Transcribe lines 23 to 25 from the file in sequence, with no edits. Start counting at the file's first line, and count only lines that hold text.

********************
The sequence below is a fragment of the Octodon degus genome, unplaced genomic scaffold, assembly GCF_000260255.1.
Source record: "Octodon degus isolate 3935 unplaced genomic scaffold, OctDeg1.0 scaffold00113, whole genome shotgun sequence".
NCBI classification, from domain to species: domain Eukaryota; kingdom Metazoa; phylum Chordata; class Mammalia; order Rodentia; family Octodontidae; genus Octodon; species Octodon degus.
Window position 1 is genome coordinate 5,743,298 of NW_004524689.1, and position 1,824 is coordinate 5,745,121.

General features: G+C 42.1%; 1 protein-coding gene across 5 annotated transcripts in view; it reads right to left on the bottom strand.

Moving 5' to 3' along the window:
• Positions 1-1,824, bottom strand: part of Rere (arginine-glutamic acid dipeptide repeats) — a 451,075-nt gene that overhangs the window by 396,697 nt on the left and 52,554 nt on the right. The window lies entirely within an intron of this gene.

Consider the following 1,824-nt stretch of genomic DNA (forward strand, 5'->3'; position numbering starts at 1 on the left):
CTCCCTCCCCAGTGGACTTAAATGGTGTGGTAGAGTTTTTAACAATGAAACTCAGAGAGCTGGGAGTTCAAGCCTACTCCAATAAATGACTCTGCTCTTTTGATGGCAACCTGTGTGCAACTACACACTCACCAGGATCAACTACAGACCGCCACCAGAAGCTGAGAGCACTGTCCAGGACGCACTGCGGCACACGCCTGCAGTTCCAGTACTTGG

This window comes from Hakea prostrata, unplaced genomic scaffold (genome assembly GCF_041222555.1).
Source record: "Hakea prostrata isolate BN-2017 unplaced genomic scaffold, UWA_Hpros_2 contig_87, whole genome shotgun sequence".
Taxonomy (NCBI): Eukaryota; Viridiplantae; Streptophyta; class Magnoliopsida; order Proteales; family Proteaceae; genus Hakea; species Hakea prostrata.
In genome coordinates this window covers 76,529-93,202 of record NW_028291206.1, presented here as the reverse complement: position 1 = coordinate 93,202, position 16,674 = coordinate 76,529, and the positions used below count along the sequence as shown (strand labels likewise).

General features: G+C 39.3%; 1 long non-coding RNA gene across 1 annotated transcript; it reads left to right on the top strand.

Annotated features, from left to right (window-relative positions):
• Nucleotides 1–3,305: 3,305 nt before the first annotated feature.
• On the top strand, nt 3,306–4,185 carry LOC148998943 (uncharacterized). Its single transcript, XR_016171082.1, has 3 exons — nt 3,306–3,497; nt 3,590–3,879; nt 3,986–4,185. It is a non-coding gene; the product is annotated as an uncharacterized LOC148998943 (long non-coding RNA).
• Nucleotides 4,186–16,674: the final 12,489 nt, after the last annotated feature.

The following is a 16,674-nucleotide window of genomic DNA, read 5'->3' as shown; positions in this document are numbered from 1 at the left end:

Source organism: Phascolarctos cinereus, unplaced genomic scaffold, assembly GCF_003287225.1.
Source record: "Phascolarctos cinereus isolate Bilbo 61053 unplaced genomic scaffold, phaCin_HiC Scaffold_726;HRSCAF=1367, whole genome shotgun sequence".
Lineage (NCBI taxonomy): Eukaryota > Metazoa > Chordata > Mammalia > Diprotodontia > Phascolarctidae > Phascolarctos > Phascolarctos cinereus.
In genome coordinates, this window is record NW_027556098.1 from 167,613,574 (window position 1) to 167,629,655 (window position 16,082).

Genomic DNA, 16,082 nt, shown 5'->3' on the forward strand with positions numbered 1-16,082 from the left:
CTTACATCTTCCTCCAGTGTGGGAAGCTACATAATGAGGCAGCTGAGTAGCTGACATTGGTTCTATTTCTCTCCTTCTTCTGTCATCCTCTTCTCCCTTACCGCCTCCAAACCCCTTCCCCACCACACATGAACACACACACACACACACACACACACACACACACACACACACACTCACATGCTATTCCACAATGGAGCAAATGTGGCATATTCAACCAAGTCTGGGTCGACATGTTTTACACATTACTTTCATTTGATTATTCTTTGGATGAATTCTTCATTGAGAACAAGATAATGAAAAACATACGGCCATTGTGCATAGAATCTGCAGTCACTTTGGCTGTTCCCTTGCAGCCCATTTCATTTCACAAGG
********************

In genome coordinates, this window is record NW_027556098.1 from 167,613,574 (window position 1) to 167,629,655 (window position 16,082).

Genomic DNA, 16,082 nt, shown 5'->3' on the forward strand with positions numbered 1-16,082 from the left:
CTTACATCTTCCTCCAGTGTGGGAAGCTACATAATGAGGCAGCTGAGTAGCTGACATTGGTTCTATTTCTCTCCTTCTTCTGTCATCCTCTTCTCCCTTACCGCCTCCAAACCCCTTCCCCACCACACATGAACACACACACACACACACACACACACACACACACACACACACACTCACATGCTATTCCACAATGGAGCAAATGTGGCATATTCAACCAAGTCTGGGTCGACATGTTTTACACATTACTTTCATTTGATTATTCTTTGGATGAATTCTTCATTGAGAACAAGATAATGAAAAACATACGGCCATTGTGCATAGAATCTGCAGTCACTTTGGCTGTTCCCTTGCAGCCCATTTCATTTCACAAGG